This course introduces the student to health and safety in their home, in society and within an occupational setting. Students learn about the social and personal benefits of safe work practices and the methods to best prevent accidents or injuries. Students will review the role, right and responsibilities of an individual in today’s health and safety conscious world. Students also learn how to read and interpret the Occupational Act and Regulations.

MA1100 Mathematics I

This course covers basic algebra properties, graphing the straight line, basic geometry and trigonometry, and solving a system of equations graphically and algebraically. It also covers vector addition by components and by the cosine and sine laws.

CH1033 Chemistry

This is a course in general chemistry designed to provide a fundamental background for students to understand chemical concepts and to appreciate the applications and implications of chemistry in technology and society.

MI1003 Mineralogy and Geology I

The geology of the Precambrian, Palaeozoic and Cenozoic eras is introduced in this course. Students are introduced to mapping techniques and the “art” of visualization. Topics include basic geological structures, historical geology and physical processes such as glaciation. Mineralogy is introduced through the physical properties of minerals.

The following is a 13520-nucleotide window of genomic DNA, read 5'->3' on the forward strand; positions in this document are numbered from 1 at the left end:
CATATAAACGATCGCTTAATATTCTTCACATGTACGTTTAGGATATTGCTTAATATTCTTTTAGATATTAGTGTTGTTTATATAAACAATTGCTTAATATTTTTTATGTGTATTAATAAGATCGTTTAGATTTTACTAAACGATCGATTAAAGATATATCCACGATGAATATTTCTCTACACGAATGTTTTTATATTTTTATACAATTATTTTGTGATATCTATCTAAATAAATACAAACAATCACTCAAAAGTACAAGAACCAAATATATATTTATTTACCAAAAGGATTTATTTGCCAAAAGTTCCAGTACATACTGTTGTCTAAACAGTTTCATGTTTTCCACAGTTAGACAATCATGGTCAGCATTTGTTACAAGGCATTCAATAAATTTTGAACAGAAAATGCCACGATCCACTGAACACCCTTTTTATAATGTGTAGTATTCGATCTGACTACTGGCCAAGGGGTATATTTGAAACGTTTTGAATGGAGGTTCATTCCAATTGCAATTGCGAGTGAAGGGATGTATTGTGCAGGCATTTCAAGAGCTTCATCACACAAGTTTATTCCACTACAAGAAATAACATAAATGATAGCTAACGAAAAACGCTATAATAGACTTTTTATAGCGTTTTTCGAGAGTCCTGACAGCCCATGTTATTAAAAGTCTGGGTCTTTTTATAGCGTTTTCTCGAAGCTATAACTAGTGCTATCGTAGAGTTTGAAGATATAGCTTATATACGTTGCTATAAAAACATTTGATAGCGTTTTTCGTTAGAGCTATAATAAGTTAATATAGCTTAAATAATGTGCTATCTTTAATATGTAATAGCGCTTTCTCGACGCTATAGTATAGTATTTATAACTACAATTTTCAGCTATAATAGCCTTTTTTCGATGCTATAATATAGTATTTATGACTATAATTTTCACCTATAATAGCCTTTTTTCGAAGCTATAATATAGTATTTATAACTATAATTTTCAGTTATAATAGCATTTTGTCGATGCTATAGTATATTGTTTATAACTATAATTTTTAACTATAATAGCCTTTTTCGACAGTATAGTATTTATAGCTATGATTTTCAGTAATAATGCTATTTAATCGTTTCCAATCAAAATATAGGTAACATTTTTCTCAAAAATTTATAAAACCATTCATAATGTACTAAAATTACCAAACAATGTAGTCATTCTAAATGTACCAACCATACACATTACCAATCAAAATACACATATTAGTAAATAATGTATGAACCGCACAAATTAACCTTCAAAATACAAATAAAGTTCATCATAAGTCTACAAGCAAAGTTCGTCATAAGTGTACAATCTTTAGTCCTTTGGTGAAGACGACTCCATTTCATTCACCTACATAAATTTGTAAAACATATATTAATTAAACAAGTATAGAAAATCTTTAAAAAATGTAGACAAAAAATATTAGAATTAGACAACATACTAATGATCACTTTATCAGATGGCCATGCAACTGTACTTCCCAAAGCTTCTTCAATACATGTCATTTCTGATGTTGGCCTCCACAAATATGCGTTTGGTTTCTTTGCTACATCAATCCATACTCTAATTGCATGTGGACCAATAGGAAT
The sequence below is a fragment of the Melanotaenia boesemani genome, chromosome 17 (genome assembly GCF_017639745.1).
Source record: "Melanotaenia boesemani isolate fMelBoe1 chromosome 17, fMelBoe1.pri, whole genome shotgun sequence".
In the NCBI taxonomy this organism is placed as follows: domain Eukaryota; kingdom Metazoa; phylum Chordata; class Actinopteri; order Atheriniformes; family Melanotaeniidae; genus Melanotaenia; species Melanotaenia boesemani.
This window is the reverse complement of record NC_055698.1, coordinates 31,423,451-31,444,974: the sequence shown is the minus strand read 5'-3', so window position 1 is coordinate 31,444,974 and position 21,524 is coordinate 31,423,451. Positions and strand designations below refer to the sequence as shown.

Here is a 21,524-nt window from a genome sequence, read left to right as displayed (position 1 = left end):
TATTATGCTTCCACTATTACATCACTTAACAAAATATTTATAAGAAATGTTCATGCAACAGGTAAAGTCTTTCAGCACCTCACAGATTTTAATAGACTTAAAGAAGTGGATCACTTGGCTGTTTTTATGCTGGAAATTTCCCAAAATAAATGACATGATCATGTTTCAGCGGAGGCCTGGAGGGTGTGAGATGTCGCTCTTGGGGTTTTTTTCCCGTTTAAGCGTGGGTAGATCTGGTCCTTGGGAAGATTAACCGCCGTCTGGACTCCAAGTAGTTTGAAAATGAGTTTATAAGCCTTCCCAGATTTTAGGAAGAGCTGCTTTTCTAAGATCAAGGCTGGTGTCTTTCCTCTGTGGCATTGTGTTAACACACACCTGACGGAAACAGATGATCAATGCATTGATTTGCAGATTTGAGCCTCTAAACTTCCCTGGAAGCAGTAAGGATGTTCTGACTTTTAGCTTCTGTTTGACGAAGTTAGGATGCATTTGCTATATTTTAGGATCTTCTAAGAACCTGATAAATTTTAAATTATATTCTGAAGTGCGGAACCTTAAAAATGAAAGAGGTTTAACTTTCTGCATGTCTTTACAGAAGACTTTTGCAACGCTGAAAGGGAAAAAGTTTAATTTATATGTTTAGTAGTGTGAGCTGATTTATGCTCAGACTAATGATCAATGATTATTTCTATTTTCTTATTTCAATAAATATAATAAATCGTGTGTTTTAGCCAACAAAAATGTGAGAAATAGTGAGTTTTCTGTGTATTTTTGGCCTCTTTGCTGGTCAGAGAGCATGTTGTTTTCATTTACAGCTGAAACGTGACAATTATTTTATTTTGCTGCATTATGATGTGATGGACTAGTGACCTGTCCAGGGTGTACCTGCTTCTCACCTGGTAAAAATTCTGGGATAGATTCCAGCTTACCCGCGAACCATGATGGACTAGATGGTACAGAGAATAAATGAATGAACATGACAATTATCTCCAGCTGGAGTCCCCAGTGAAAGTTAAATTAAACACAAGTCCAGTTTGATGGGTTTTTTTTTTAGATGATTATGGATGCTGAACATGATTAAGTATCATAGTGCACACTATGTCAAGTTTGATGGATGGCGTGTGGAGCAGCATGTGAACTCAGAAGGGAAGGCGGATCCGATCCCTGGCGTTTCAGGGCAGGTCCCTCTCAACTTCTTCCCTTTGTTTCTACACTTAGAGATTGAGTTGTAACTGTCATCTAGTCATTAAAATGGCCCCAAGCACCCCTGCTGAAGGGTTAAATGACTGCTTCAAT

MI1033 Introduction to Mining

This course discusses the origin and history of mining and its contributions to ancient and modern civilizations. Students are introduced to basic geological and mining terminology, mineral reserve estimation, the mining sequence and to some of the legal requirements governing mining activities.

MI1103 Surveying Principles I

This course introduces students to the fundamentals of mining surveying. Basic measurement and calculation techniques are introduced. Principles of measurement theory, error propagation and error analysis are also introduced. The course objective is to give students transferable generic surveying skills and concepts that have application no matter what technology they encounter.

Semester 2
CM2903 Communications II – Model A

Communications II is a one-semester course which applies the oral and written communication tools learned in the first semester to specific business/technical applications as required by industry today. The student will enhance writing skills acquired in CM1903 and learn to produce effective documents including business letters, memoranda, emails, employment documents as well as reports and problem solving documents as applicable to their field of study. The course presents the theory and practice necessary for the planning and presentation of short informal and formal reports and introduces the dynamics of planning and participating in meeting situations. Students will participate in mock interviews (as applicable), so that they are prepared to sell themselves as they transition into the competitive employment market. Students will continue to review grammatical structures and apply editing strategies to business/technical documents through both in-class activities and the usage of the customized online grammar tool. As with CM1903, the content will be inclusive and reflect the diverse workplace that students will find themselves in in the future.